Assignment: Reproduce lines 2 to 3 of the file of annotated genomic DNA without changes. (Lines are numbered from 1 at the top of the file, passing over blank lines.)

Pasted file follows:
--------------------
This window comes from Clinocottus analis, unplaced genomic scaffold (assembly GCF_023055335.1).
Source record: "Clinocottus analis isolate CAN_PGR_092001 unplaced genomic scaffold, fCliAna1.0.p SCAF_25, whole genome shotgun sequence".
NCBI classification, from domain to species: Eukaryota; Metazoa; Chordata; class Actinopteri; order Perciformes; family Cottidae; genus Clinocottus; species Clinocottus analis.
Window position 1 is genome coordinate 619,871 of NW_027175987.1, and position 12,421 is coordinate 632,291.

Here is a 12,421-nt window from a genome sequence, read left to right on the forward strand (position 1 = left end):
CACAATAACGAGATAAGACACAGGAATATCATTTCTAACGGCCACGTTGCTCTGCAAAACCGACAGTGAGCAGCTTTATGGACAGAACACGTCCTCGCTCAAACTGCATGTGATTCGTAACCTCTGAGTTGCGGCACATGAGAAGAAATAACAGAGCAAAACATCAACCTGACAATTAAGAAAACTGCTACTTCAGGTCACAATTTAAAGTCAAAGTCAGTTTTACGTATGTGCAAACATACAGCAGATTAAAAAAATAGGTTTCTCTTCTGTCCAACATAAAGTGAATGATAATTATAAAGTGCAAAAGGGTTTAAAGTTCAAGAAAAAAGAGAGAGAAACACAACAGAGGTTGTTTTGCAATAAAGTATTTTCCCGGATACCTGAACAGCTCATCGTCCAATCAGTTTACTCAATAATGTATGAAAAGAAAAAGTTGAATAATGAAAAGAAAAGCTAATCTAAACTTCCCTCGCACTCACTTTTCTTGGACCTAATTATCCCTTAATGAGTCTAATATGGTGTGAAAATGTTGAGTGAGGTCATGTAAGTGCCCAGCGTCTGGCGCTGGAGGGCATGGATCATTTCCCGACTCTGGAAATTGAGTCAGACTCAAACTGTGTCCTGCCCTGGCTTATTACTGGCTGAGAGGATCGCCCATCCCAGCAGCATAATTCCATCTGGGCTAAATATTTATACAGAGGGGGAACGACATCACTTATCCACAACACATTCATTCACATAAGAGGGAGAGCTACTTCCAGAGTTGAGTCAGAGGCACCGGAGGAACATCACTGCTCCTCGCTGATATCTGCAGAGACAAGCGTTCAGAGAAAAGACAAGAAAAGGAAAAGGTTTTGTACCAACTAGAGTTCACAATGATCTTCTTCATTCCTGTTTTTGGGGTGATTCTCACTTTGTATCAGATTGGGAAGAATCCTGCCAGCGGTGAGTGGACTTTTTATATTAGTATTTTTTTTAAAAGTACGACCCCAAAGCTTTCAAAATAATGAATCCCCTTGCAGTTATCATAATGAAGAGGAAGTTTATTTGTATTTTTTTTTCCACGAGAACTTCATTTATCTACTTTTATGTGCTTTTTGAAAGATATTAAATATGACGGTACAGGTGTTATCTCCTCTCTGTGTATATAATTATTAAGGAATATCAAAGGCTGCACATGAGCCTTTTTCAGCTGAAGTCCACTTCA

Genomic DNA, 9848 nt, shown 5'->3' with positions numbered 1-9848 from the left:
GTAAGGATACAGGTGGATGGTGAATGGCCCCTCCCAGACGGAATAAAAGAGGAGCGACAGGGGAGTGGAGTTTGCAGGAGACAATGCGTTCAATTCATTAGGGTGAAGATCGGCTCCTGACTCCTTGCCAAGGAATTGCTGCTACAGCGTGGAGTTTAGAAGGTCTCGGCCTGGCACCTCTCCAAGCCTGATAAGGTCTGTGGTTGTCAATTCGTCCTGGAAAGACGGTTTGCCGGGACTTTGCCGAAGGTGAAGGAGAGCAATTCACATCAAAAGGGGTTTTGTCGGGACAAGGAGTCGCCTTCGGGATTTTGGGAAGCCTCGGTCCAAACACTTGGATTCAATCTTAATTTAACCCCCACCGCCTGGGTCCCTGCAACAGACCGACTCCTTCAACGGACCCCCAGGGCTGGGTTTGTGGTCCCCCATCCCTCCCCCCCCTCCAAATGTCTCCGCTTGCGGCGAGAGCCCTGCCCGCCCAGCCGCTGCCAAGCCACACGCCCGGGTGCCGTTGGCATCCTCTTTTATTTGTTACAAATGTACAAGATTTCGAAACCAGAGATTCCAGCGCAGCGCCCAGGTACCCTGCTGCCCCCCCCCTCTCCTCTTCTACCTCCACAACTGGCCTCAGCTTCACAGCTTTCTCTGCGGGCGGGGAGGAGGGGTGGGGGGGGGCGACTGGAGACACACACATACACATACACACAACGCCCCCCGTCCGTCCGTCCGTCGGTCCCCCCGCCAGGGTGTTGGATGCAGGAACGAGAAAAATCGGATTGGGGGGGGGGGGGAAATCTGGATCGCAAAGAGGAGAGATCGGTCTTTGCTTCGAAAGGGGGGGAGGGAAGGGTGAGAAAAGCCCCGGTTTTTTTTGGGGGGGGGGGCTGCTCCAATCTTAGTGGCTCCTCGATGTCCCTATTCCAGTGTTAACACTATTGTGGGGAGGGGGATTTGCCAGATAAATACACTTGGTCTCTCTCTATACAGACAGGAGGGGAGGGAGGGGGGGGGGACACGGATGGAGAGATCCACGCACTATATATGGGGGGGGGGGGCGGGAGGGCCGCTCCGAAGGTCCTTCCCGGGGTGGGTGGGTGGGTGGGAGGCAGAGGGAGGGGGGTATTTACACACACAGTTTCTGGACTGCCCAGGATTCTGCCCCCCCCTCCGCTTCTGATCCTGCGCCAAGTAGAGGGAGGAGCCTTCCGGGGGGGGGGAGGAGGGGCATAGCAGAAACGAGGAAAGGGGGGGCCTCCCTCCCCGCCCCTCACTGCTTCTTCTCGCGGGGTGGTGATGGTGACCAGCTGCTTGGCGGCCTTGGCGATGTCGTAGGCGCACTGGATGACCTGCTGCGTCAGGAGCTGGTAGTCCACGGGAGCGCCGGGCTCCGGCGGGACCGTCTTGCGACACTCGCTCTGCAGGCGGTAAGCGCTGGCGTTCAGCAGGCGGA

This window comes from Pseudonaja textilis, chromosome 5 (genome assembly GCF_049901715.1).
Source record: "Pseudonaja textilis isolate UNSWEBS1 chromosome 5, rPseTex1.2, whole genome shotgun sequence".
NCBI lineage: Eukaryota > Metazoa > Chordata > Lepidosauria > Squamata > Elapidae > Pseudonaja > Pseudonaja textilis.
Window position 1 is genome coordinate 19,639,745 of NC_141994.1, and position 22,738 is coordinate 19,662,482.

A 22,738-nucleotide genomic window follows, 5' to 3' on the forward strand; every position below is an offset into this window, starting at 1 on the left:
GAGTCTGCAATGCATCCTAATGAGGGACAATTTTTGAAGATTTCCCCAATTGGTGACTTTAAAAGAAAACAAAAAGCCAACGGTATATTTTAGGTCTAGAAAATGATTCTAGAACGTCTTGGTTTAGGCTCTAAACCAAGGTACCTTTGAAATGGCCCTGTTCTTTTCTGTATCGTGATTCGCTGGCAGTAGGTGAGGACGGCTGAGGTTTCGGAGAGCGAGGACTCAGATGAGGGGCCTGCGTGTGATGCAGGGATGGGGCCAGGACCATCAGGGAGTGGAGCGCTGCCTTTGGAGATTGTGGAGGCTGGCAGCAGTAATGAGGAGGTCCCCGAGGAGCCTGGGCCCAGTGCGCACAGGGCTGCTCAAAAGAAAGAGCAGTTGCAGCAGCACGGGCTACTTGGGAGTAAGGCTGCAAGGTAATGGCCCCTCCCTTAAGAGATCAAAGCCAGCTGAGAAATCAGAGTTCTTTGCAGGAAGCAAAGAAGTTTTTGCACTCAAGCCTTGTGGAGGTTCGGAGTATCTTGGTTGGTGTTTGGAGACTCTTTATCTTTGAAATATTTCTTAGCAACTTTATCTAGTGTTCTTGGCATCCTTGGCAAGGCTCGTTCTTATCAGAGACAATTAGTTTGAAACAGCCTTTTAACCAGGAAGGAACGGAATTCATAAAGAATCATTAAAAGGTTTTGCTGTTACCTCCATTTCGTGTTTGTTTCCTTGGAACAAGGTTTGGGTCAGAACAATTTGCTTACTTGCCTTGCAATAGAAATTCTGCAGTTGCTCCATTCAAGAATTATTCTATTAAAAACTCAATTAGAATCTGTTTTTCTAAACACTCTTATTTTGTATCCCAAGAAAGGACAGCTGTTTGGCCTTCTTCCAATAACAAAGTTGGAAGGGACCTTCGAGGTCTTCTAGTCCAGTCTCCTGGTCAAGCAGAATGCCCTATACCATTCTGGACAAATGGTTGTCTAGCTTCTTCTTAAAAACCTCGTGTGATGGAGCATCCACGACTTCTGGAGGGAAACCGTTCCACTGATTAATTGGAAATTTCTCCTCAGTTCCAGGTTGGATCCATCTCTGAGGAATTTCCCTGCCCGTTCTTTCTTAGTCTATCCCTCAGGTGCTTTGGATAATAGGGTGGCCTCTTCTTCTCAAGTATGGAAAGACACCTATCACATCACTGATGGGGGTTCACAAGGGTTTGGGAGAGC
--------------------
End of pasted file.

Source record: "Clinocottus analis isolate CAN_PGR_092001 unplaced genomic scaffold, fCliAna1.0.p SCAF_25, whole genome shotgun sequence".
NCBI classification, from domain to species: Eukaryota; Metazoa; Chordata; class Actinopteri; order Perciformes; family Cottidae; genus Clinocottus; species Clinocottus analis.